Sold for £640 in a Dominic Winter (20% buyer’s premium) sale was an entry ticket to the famous 1823 sale of William Beckford’s Fonthill Abbey.
Valid for any two days of the view, it features an engraved image of Fonthill by Thomas Higham after a drawing by the architect Stedman Whitwell, and is printed on toned card. It is seemingly made out to to a Mrs Ames and a Miss Harrington and signed by the auctioneer, Harry Phillips. The bottom edge is unevenly trimmed and only one of the two little entry tokens, initialled HP, has been removed.
Having accrued large debts because of the collapse in the West Indian sugar market, Beckford had originally asked the younger James Christie (the founder’s son), to put Fonthill and its contents up for sale.
The announcement generated huge interest from a curious public and some 72,000 copies of the catalogue, priced at a guinea, were sold.
During the months of August and September 1822 between 600 and 700 people visited each day, but then Beckford sold the abbey and its contents for £330,000 to a wealthy Scottish gunpowder dealer, John Farquhar.
The auction that Farquhar decided on was conducted instead by Phillips, formerly senior clerk to the elder James Christie.
It is now known, said the cataloguer for the July 24 South Cerney sale, that Phillips surreptitiously included items from other vendors in order to enlarge his Fonthill sale, hoping to increase demand and hence values.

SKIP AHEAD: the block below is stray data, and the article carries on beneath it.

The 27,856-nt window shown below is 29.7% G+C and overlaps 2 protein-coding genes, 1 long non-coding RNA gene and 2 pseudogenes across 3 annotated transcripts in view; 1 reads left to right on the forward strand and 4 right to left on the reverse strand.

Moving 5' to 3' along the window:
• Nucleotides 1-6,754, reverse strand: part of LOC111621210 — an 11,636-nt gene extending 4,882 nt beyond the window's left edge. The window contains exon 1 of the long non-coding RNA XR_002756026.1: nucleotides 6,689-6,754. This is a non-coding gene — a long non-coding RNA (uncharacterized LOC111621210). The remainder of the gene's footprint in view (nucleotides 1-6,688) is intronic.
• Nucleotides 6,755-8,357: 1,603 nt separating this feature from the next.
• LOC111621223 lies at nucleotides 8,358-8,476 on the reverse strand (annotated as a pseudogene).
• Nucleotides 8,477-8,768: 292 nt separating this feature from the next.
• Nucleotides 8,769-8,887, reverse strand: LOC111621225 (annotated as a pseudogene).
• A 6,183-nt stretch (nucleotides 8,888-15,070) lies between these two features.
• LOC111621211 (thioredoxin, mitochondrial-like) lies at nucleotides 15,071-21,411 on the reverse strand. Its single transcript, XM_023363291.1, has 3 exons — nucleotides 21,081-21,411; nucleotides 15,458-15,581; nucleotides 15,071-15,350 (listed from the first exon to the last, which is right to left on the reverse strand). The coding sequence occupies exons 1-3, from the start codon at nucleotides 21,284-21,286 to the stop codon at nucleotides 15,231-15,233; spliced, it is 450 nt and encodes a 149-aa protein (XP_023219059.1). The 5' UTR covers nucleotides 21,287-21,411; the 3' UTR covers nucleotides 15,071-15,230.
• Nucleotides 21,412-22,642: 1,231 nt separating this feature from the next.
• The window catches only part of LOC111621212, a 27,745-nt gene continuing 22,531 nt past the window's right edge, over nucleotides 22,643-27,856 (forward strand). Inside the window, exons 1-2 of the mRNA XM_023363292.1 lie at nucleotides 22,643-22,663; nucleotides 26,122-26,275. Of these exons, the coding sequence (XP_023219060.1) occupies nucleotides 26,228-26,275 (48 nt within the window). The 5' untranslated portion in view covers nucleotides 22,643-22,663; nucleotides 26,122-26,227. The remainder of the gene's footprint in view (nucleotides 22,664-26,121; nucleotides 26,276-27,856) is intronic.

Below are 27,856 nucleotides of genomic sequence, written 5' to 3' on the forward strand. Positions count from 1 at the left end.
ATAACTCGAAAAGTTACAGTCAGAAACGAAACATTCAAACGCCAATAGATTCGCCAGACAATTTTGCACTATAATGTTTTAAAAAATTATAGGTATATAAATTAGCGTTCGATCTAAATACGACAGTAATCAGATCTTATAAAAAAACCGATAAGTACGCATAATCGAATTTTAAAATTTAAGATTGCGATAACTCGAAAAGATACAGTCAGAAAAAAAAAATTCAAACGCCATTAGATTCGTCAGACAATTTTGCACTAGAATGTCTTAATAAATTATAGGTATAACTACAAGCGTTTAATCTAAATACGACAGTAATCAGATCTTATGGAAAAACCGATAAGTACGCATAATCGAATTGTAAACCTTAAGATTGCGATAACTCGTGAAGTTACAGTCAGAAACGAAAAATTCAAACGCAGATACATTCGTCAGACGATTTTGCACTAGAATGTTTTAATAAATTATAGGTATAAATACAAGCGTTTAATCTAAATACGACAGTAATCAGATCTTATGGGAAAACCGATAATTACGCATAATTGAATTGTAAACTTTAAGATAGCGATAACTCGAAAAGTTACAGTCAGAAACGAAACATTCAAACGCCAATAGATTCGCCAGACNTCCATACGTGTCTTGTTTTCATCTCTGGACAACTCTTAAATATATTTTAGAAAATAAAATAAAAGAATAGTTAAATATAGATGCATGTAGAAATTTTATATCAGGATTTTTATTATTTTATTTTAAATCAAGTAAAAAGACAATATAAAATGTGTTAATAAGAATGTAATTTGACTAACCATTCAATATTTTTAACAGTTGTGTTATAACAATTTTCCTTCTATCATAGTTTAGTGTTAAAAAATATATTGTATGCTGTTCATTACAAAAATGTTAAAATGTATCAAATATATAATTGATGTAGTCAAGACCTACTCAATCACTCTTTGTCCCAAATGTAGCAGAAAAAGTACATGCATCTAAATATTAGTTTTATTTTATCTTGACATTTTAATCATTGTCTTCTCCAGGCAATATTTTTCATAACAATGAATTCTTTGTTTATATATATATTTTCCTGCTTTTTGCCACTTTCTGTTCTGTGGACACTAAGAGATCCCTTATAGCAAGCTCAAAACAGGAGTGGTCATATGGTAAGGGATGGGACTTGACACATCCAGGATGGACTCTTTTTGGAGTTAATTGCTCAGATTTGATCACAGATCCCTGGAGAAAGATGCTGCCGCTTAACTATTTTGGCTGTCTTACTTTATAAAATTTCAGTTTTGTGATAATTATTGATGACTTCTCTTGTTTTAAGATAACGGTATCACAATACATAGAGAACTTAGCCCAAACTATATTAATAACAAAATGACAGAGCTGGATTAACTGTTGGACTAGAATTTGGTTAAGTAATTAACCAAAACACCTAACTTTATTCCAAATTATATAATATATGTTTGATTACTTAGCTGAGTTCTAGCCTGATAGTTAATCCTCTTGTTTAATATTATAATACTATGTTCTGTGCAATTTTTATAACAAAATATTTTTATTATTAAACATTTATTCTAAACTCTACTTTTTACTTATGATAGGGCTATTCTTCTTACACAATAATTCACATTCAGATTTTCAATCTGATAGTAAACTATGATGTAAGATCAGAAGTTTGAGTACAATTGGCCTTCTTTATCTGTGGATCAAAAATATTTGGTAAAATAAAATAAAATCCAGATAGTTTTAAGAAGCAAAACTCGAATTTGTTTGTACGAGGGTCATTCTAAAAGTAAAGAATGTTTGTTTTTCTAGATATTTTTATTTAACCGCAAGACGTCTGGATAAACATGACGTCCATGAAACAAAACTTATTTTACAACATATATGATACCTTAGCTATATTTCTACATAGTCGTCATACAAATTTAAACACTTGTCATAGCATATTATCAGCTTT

The auction was spread over 37 days during the months of September and October 1823. Public interest was immense and even the Duke of Wellington paid a visit.
William Hazlitt described it as “a desert of magnificence, a glittering waste of laborious idleness, a cathedral turned into a toy shop” – though as the 2019 cataloguer observed, he was unaware of the extra inclusions in the sale.
Beckford himself retired to Bath, and even purchased a number of items back during the sale.
Fonthill’s main tower collapsed in 1825 and much of the vast structure was rapidly demolished thereafter, leaving only the western end of the abbey intact.